Disease burden is a familiar concept used in public health to examine the extent to which diseases, injuries, and risk factors contribute to loss of health and death throughout a person's or a population's lifespan (52). It demonstrates an important indicator of severity, endurance, and overall impact of a pandemic on people. Many health-related indicators are used to measure this phenomenon, including potential years of life lost due to premature death, equivalent years of “healthy” life lost by being in states of poor health or disability, and loss of quality of life caused by diseases and disabilities. Most health-related organizations leverage these and other supporting indicators to determine the cost-effectiveness of existing health systems and explore interventions for expanding disease treatment capacity programs (53). Nevertheless, there are many situations when their daily activities and behavior directly influence health outcomes but are not captured by health-based protocols, indicators, and regimens present in existing health systems.

People act by fitting information, resources, and other offerings available to them to create daily life experiences they understand and help achieve their aspirations in meaningful ways. Without capturing critical information about other contextual elements that condition everyday experiences and provide the context for the manifestations of disease burden, health-related organizations can become competent in making incremental changes to current health offerings, but will likely fall short in supporting the transformations required to improve the larger populations' quality of life.

For marginalized communities deemed as fodder for the system, years of “healthy” life as well as the quality of life lost as a product of this marginalization can contextualize the shifted weight of disease burden for certain populations. Countless examples of how lived experiences conditioned by racial inequities compound disease burden illustrate the deep-rooted power inequities that force Black communities into high-risk health conditions over generations. Below we highlight three patterns of experiences and related conditions, using past and ongoing pandemics as examples; (A) I can't be myself: conflation of public health and public safety, (B) I can't protect myself: relegation to frontline work, and (C) I can't support myself: economic marginalization (Figure 4).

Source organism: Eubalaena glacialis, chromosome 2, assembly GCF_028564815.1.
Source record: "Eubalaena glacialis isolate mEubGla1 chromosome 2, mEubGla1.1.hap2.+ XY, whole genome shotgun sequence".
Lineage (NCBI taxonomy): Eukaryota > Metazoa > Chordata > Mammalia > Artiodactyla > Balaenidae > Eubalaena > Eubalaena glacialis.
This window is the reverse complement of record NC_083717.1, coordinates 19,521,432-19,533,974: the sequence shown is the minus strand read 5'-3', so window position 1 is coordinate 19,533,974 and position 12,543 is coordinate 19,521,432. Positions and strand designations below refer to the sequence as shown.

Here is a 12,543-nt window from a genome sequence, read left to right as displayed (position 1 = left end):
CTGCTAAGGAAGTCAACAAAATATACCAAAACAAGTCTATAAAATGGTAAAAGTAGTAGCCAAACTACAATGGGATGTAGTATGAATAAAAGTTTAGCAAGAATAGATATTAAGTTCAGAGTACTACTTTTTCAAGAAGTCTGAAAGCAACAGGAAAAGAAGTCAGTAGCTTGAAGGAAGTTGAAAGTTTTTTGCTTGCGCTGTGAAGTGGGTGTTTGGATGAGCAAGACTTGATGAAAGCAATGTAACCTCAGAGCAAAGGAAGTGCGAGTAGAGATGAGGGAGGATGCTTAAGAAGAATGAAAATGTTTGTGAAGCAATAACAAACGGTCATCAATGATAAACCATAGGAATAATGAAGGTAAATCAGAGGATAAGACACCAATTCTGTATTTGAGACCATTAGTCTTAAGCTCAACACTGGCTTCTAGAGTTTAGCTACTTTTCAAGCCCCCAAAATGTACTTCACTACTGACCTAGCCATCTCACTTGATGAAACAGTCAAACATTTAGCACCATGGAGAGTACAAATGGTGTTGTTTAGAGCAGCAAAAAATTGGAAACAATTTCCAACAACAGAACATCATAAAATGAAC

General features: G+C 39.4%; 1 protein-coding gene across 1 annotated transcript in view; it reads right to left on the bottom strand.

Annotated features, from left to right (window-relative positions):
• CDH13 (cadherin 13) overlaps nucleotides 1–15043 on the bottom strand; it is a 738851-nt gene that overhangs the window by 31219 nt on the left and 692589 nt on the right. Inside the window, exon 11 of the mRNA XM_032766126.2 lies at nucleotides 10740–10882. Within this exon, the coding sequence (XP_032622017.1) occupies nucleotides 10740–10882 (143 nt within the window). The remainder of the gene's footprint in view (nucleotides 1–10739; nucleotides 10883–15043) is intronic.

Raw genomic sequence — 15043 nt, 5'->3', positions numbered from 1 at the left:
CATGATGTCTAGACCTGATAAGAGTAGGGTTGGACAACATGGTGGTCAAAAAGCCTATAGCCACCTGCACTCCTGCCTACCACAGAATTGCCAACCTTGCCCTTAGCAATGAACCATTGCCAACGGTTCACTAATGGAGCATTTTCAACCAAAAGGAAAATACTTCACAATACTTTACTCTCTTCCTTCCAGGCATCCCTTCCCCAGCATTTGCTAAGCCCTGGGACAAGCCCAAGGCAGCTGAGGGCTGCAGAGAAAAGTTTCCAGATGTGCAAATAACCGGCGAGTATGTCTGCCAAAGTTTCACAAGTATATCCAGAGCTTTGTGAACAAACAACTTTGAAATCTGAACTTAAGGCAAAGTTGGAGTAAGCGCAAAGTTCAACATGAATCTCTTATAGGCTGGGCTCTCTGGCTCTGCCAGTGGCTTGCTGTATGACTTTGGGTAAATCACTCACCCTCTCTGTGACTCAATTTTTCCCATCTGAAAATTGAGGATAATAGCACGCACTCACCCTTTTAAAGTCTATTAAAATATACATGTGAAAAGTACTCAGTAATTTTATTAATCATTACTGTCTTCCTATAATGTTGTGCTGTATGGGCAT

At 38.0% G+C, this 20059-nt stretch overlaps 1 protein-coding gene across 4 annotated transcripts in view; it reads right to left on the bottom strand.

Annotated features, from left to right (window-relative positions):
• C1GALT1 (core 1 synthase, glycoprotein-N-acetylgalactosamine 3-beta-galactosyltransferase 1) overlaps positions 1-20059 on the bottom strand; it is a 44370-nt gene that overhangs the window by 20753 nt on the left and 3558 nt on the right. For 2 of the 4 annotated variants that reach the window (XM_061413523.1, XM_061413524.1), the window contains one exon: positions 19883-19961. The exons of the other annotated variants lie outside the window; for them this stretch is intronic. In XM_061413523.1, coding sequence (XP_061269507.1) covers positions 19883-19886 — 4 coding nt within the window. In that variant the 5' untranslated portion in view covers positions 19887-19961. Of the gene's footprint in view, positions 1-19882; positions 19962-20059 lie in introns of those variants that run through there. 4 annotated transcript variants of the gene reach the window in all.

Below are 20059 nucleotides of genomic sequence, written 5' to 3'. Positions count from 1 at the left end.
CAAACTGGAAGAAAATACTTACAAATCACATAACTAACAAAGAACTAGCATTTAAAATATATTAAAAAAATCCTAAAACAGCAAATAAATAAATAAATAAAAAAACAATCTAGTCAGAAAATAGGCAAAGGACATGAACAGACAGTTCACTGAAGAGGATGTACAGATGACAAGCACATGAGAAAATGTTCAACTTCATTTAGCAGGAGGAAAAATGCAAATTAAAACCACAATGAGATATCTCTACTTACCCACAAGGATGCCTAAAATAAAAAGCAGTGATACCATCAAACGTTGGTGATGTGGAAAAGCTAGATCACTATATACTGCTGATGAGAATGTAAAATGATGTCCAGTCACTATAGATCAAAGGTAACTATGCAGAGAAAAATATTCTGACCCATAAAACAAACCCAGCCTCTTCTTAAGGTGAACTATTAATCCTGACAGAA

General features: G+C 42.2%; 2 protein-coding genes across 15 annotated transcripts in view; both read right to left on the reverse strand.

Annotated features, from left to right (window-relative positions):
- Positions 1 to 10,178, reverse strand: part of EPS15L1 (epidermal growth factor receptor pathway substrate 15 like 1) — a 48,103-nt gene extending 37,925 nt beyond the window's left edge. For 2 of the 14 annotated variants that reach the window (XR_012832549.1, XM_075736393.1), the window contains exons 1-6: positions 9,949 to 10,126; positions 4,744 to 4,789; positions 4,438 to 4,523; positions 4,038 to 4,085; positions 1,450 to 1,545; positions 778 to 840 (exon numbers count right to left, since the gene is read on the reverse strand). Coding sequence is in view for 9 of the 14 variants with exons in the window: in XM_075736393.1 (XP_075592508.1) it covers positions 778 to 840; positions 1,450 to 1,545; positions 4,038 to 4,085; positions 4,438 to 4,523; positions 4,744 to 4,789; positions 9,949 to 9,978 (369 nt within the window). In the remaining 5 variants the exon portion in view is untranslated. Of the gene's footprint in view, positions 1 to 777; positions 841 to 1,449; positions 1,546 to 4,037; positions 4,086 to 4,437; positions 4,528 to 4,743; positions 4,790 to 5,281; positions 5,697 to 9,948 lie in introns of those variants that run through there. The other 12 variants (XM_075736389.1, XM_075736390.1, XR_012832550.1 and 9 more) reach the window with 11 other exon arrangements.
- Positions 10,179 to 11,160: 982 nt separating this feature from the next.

Figure 4. The diagram above illustrates how critical aspirations of Black individuals, including those related to their freedom, safety, and economic security, become conditioned by health systems that carry racist affordances in disease governance and courses.

I Can't Be Myself: Conflation of Public Health and Public Safety

When the outcomes of Black populations are posited as divergent norms, public health practice can be predicated on the policing of people in a manner that is susceptible to further marginalization and takes away their freedom to be themselves. As demonstrated by race-baiting propaganda designed during the 1793 yellow fever epidemic in Philadelphia, Black communities were vilified and disparaged. With a message intentionally framing Black individuals as people taking advantage of the distressed pandemic conditions (54), this propaganda further contributed to fear of a “Black threat” and fostered a racialized perception of public safety. Likewise, uncertainty about disease transmission during the 1918 influenza pandemic manifested in eugenics-based arguments to justify racial hatred and reinforce segregationist subjugation strategies (55). During the current COVID-19 pandemic, racial disparities in community criminalization and legitimization of police brutality heighten community dysregulation and distress (56), especially in Black communities living in marginalized territories. Such disparities made it difficult for many Black families and businesses to leave high-risk conditions readily while simultaneously promoting internal displacement and community dysregulation (5759). With several supporting structures centering relief on behavior change as a condition of aid and targeting low-income and Black populations as the disease vector, a deficit approach in public health response to the crisis was bolstered (55).

Within a myopic framing of what is socially acceptable and who gets to experience what, public safety has been used as a dog whistle to obscure the visibility of bias in values and operations under the guise of governing health. In addition, racialized arguments for community dysregulation, unequal living conditions, and ill-maintained infrastructure have been a powerful means to obscure systemic faults and maintain mechanisms of segregation (60). If anti-Black racism continues to be channeled through a conflation of public health—as a means to promote positive population-level health outcomes—and public safety—as safeguarding populations from threats—the current and future pandemic responses will inherently sustain multigenerational oppression and depression of health prospects for marginalized communities post-pandemic.